🌀 a strong daily rhythm is established to anchor the young child who does not perceive time in the same way as adults do
⚖️ objects like balancing beams, large planks, balance boards or tree stumps are found inside and outside so that children can develop gross motor skills, balance and coordination
⭕️ opportunities for stomping, stamping, hopping, jumping, rolling, clapping, running and skipping can be found in outdoor play and in morning circles helping to strengthen proprioception, balance and cross-lateral movement
🕯 🎵 ✋ stories, songs, rhymes, poems and gestures are carefully chosen inspired by the seasons, archetypes and home or classroom cultural diversity
🍽 tables are set nicely, napkins are used and a blessing of gratitude is said before eating creating a sense of ritual, order and care at mealtimes
🌸 seasonal flowers or plants adorn the home or classroom bringing seasonal beauty and appreciation inside
🛏 times of expansion (play) are balanced with times of contraction (story, resting, eating)
🪟 classrooms are made to feel warm like a home with kitchens, cozy rugs and muted colours


🌈 Creative, artistic experience

Offering a “creative, artistic experience” does not only apply to the practical arts listed below but also to the sense of artistry the caregiver brings to the home or classroom in a larger sense.

Caregivers lovingly craft the rhythm of the day so that it flows like a song with an intentional beginning, middle and end.

Nature Tables are curated and tended to regularly, seasonal flowers or greenery are freshly cut and placed around the environment and colourful transparent paper stars adorn the windows.

The classroom or home radiates with creativity, imagination and beauty.

Practical Arts often included in Waldorf Early Childhood Programs and Homes:

🎵 singing
🎼 instrumental music such as the glockenspiel, kinderlyre or pentatonic recorder
💃🏼 dance, movement (sometimes Eurythmy), circles
📚 oral stories and/or puppet plays
📑 poetry, verse, rhymes and fingerplay
🎨 watercolour painting
🐝 beeswax or saltdough modelling
🖍 daily drawing
🪡 sewing or weaving projects
🍁 seasonal crafts such as carved pumpkins, winter lanterns, flower crowns etc
🧶 fingerknitting
🍞 domestic arts such as grinding grain, kneading and baking bread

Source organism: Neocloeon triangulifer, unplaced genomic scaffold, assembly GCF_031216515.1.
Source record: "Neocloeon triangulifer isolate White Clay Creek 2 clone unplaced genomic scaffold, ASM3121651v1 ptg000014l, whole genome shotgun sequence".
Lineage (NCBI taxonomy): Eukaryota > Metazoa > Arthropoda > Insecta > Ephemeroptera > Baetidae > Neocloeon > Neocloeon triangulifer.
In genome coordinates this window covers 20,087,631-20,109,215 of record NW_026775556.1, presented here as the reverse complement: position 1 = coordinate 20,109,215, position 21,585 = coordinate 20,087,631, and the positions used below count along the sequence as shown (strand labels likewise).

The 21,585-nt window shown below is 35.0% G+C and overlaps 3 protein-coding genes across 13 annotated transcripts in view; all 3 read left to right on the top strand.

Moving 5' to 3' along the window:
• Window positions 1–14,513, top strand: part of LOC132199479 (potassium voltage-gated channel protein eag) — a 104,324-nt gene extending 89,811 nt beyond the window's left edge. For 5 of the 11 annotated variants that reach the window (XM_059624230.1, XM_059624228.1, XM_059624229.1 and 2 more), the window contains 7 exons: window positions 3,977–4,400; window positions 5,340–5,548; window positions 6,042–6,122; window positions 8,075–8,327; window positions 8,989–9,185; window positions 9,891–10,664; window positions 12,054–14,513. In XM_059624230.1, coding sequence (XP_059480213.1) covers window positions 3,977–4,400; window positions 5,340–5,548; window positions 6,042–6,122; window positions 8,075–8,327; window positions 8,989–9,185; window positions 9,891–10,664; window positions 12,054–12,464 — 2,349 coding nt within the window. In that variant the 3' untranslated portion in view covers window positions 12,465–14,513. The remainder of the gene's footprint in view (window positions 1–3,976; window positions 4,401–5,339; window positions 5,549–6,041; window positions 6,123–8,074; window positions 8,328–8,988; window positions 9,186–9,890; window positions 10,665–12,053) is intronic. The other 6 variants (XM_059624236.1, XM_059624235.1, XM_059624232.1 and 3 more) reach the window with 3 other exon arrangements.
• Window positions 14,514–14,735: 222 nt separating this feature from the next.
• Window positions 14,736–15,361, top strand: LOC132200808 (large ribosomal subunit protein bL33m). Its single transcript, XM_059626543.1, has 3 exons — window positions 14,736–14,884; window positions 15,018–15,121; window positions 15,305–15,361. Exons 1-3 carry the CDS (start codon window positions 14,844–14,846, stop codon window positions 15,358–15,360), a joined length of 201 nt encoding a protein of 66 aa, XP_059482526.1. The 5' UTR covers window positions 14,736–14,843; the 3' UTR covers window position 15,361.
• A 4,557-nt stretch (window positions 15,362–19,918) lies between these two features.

📄 origami, paper lanterns or “moving story” paper crafts


🧶 Meaningful adult activity as an example for the child’s imitation

Children learn via imitation. Millennia before formal school or daycare existed, children stayed close to their caregivers and observed them cooking, baking grains, cleaning the home, making, mending and cleaning clothes, tending to gardens, fetching water, nursing the sick, making medicine, caring for animals and being present and nurturing for the young children in their care. The domestic arts in every culture serve as a foundational education- they provide opportunities for gross and fine motor skills; they give children a sense of purpose and compassion; they often create a natural rhythm to the flow of days (eg. early morning milking and baking, mid-afternoon mending in the shade) as well as a sense of rhythm and meaning within the seasons (berry picking in summer, making candles in late autumn, cleaning and clearing in spring).

Many of our blessed modern conveniences (running water, laundry machines, kitchen appliances, fridges) have taken away some of the meaningful work children used to observe & imitate but there is still a huge amount of value in what meaningful work is left for the young child to oversee, imitate, try on and accomplish them self.

“This creates a realm, an atmosphere, of freedom in which the individuality of each child can be active. It is not intended that the children copy the outer movements and actions of the adult, but rather that they experience the inner work attitude: the devotion, care, sense of purpose, intensity of focus, and creative spirit of the adult. And then, in turn, each child is free to act as an artist-doer in his or her own right, through creative free play and active movement, according to his or her own inner needs and possibilities.” (Howard)